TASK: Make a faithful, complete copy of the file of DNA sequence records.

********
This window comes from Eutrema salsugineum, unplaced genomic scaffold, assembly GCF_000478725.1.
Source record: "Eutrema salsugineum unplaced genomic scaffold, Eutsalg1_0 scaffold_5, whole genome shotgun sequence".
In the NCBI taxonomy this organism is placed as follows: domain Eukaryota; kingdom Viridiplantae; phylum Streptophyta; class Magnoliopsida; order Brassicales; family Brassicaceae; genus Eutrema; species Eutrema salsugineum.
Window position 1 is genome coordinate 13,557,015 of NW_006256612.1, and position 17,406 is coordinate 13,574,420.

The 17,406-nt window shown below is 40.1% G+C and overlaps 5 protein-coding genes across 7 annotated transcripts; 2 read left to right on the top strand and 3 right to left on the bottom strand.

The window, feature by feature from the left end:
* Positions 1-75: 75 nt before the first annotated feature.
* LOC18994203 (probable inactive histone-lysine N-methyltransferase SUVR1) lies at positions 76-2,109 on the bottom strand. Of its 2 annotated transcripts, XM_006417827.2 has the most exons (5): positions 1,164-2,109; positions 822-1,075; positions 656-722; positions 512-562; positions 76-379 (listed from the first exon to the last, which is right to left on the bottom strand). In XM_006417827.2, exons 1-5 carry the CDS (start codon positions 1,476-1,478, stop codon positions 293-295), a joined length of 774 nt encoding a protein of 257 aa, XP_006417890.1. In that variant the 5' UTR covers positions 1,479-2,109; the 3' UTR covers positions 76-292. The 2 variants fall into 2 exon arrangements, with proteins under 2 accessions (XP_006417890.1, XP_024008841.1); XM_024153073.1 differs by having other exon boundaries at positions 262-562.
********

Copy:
This window comes from Eutrema salsugineum, unplaced genomic scaffold, assembly GCF_000478725.1.
Source record: "Eutrema salsugineum unplaced genomic scaffold, Eutsalg1_0 scaffold_5, whole genome shotgun sequence".
In the NCBI taxonomy this organism is placed as follows: domain Eukaryota; kingdom Viridiplantae; phylum Streptophyta; class Magnoliopsida; order Brassicales; family Brassicaceae; genus Eutrema; species Eutrema salsugineum.
Window position 1 is genome coordinate 13,557,015 of NW_006256612.1, and position 17,406 is coordinate 13,574,420.

The 17,406-nt window shown below is 40.1% G+C and overlaps 5 protein-coding genes across 7 annotated transcripts; 2 read left to right on the top strand and 3 right to left on the bottom strand.

The window, feature by feature from the left end:
* Positions 1-75: 75 nt before the first annotated feature.
* LOC18994203 (probable inactive histone-lysine N-methyltransferase SUVR1) lies at positions 76-2,109 on the bottom strand. Of its 2 annotated transcripts, XM_006417827.2 has the most exons (5): positions 1,164-2,109; positions 822-1,075; positions 656-722; positions 512-562; positions 76-379 (listed from the first exon to the last, which is right to left on the bottom strand). In XM_006417827.2, exons 1-5 carry the CDS (start codon positions 1,476-1,478, stop codon positions 293-295), a joined length of 774 nt encoding a protein of 257 aa, XP_006417890.1. In that variant the 5' UTR covers positions 1,479-2,109; the 3' UTR covers positions 76-292. The 2 variants fall into 2 exon arrangements, with proteins under 2 accessions (XP_006417890.1, XP_024008841.1); XM_024153073.1 differs by having other exon boundaries at positions 262-562.